A multidisciplinary team of researchers and clinicians from Hudson Institute and Monash Health has refined a complex procedure, adrenal vein sampling (AVS), used to identify a surgically curable form of hypertension caused by primary aldosteronism (PA).
The work was presented by clinician-researcher Dr Jun Yang at the International Aldosterone Meeting as well as ENDO 2017 in Orlando, Florida, last month.
Last year, a team led by Dr Jun Yang, Dr Jimmy Shen and Ms Elise Forbes set up a dedicated clinic at Monash Health for looking after patients with PA, with support from the research team in the Hudson institute led by Dr Morag Young.
Hudson Institute researcher and Monash Health endocrinologist Dr Yang says the clinic aims to improve both the referral pathway for, and management of, PA, a known cause of high blood pressure.
“PA is a curable yet underdiagnosed form of high blood pressure, caused by over-production of a steroid hormone, aldosterone, from either one or both adrenal glands,” Dr Yang said. “A survey reported detection rates of less than 0.5 per cent in our local community, when the real rate of people affected is closer to between 5 and 13 per cent according to international data.”
Since the clinic was set up in 2016, success rates for the AVS procedure used to identify which patients with PA will benefit from surgery have increased from less than 50 per cent prior to 2011, to almost 100 per cent in 2017.
The number of people undergoing AVS at Monash Medical Centre has jumped from 2 in 2011 to 31 in 2016, with the number projected to double again in 2017.
“This procedure is important, because it helps us understand whether the patient will benefit from surgery. This condition carries a four- to twelve-fold greater risk of stroke, heart attack and arrhythmia than other types of hypertension. It is either curable by surgery if caused by disease in one adrenal gland, or easily treated with effective and targeted medication,” Dr Yang said.
Despite all of this, PA is underdiagnosed because it is not well understood as a common cause of hypertension, there are few clear referral pathways, and the AVS procedure is technically challenging, with success rates varying widely between centres.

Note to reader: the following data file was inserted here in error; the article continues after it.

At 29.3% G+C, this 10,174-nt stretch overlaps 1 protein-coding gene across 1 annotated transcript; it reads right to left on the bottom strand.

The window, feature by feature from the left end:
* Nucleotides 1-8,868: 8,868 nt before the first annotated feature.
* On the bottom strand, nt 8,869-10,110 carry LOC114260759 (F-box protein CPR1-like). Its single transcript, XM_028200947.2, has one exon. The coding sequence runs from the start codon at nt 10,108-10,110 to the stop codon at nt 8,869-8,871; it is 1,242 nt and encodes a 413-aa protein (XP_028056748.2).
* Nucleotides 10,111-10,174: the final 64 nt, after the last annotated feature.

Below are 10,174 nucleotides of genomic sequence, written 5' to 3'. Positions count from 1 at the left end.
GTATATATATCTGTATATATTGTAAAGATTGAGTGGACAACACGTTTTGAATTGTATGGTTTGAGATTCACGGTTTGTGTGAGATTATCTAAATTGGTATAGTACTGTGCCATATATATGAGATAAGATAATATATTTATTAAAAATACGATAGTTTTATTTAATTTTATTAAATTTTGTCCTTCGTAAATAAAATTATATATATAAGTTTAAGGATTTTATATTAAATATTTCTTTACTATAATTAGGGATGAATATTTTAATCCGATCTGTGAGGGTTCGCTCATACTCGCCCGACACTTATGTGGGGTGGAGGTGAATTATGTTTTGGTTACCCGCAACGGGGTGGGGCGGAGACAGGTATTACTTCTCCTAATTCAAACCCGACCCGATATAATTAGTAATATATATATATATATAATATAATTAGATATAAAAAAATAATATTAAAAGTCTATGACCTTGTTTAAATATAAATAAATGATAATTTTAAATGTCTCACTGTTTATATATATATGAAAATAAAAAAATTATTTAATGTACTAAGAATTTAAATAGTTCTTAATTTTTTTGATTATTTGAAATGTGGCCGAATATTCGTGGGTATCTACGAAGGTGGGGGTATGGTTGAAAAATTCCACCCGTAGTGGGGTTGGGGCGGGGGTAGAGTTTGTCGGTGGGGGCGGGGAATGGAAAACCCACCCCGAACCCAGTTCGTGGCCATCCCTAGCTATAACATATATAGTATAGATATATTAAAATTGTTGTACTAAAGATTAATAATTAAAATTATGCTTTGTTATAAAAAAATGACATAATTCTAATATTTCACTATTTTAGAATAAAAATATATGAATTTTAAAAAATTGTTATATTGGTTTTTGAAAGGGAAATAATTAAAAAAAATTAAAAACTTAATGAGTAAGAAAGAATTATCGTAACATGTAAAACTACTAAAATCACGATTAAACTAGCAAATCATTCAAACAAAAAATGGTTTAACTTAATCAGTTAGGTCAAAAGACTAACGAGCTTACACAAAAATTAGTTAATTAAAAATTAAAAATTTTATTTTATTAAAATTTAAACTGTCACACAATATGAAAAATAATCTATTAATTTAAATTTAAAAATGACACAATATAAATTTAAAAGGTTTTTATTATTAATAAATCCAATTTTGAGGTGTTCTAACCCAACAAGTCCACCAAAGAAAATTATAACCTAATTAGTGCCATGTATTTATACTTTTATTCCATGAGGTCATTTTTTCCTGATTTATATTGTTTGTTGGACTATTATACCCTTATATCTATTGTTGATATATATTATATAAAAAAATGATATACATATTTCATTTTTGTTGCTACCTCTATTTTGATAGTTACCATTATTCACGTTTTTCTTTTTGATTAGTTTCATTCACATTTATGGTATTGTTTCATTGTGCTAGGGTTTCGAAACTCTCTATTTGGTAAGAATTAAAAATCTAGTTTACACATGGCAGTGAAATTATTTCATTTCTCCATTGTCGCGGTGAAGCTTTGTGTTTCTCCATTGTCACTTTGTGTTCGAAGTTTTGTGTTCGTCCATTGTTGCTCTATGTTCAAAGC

“Our clinic removed these blocks to treating PA by providing a clear referral pathway for GPs and specialists, with patients coming from as far as Hobart, and through developing specialised expertise in the AVS procedure,” she said.
Associate Professor Winston Chong has been performing almost all AVS procedures since 2011, enabling him to develop a focused expertise to improve success rates. In addition, a chemical pathologist, Dr James Doery or Dr Kay Weng Choy, attends all procedures to ensure accurate labelling, measurement and reporting of the numerous blood samples collected during AVS.
The AVS database has been maintained by Dr Nicholas Chee, a Monash Health resident, since 2015, which has allowed Monash to contribute to an international AVS Study (AVIS-2) whose results were also presented at the International Aldosterone Meeting by Professor Gian Paolo Rossi from Padua, Italy.
Dr Yang and the team hope that the clinic and improved diagnosis of PA will lead to significant population health and economic impacts.
“Through better detection of PA, we can place patients on more effective and targeted drugs or appropriate treatments including surgery, whilst reducing the rates of cardiovascular complications, leading to an improved quality of life for many hypertensive patients,” she said.
Professor Peter Fuller, Head of Endocrinology at Monash Health and the Hudson Institute notes: “the Institute has for many years been recognised internationally for its work on aldosterone; the work of Dr Yang and her team represents the translation of this expertise into improved outcomes for our patients.”
Hudson Institute communications
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